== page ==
Curcumin is a polyphenolic compound derived from turmeric (rhizomes of Curcuma longa), known as “Indian saffron”. Curcumin is the main ingredient in curry and is considered a bioactive dietary compound with anti-inflammatory, antioxidant, antimicrobial and anticarcinogenic properties [84]. Recent research highlighted the potential of curcumin in the prevention and therapy of cancer. Curcumin has the ability to inhibit cell proliferation and induce apoptosis by modulating the main proapoptotic pathways [17,85].
Anti-inflammatory properties of curcumin are due in part to the ability to inhibit COX-2, an enzyme involved in the inflammatory process and generation of inflammatory stimuli such as: nitric oxide synthase, NF-κB and prostaglandin E2 [86,87,88]. Kunnumakkara et al. [89] suggest that curcumin can enhance the effects of radiation therapy, inhibiting cell proliferation and angiogenesis, in colorectal cancer, by suppression of the NF-κB and their targeted genes. Curcumin can also inhibit cell growth by modulating Akt/mTOR pathway via EGFR downregulation [90,91].
The proapoptotic mechanism of curcumin, has been previously reported in colorectal cancer cells. Curcumin can up-regulate proapoptotic proteins of B-cell lymphoma-2 (Bcl-2) family such as Bax, Bak, Bim and Bid as well as the apoptotic protease activating factor-1 (Apaf-1) [92]. Likewise, it also sensitizes cells by inducing the oligomerization of Bax which favors the release of cyt c from mitochondria and activates caspase 3 and 9 [87,92]. By activating p53 gene and reducing TNF-α levels, curcumin counteracts survivin and IGF-1 antiapoptotic pathways resulting in apoptotic signal activation [93]. In other cell models curcumin can favor apoptosis by downregulating Bcl-2 and Bcl-XL antiapoptotic proteins by modifying miR-21, miR-15a and miR-16 expression [94,95,96]. In addition, curcumin treatment of esophageal cancer cells up-regulated tumor suppressor let-7a, which in turn affects Bax, Bcl-2 and caspase-3 [95].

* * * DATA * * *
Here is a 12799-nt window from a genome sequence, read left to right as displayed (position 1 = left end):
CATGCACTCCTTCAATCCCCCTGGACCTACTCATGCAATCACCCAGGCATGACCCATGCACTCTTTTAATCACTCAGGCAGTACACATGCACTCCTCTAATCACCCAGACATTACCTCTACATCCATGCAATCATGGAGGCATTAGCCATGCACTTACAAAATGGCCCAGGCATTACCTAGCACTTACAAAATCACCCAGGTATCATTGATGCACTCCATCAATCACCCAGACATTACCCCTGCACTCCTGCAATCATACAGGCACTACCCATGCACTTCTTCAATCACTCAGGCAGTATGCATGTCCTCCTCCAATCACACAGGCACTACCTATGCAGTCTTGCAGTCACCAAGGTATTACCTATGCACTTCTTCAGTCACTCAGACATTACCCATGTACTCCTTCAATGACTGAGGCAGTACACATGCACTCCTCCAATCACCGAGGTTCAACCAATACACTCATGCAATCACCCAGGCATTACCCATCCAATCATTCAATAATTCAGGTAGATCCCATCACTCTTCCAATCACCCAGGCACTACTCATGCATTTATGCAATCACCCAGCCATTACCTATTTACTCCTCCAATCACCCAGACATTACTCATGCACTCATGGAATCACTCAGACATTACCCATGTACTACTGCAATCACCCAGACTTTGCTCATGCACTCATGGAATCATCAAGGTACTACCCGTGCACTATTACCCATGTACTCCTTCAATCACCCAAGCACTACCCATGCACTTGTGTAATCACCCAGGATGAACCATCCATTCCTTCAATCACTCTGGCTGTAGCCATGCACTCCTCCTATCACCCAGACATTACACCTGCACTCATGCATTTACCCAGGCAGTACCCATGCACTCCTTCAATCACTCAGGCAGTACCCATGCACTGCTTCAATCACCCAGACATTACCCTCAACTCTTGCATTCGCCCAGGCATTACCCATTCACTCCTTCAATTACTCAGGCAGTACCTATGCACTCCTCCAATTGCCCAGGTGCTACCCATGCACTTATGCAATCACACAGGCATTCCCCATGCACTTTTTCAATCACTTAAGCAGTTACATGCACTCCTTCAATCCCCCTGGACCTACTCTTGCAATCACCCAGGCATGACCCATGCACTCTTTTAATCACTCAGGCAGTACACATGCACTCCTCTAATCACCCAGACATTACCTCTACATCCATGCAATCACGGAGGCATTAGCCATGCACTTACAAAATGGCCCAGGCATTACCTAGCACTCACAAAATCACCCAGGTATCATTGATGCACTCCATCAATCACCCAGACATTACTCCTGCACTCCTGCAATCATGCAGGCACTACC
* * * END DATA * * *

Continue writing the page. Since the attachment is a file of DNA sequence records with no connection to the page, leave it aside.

An initial study by Sun et al. has shown for the first time that the biological effects of curcumin can be attributed in part to its potential to modulate miRNA [97]. Treatment of pancreatic cells with curcumin resulted in up-regulation of 11 miRNAs and downregulation of 18 miRNAs. In addition, up-regulation of miR-22 led to the specific suppression of Sp1 transcription factor (SP1) and estrogen receptor 1 (ESR1) suppression, respectively [97].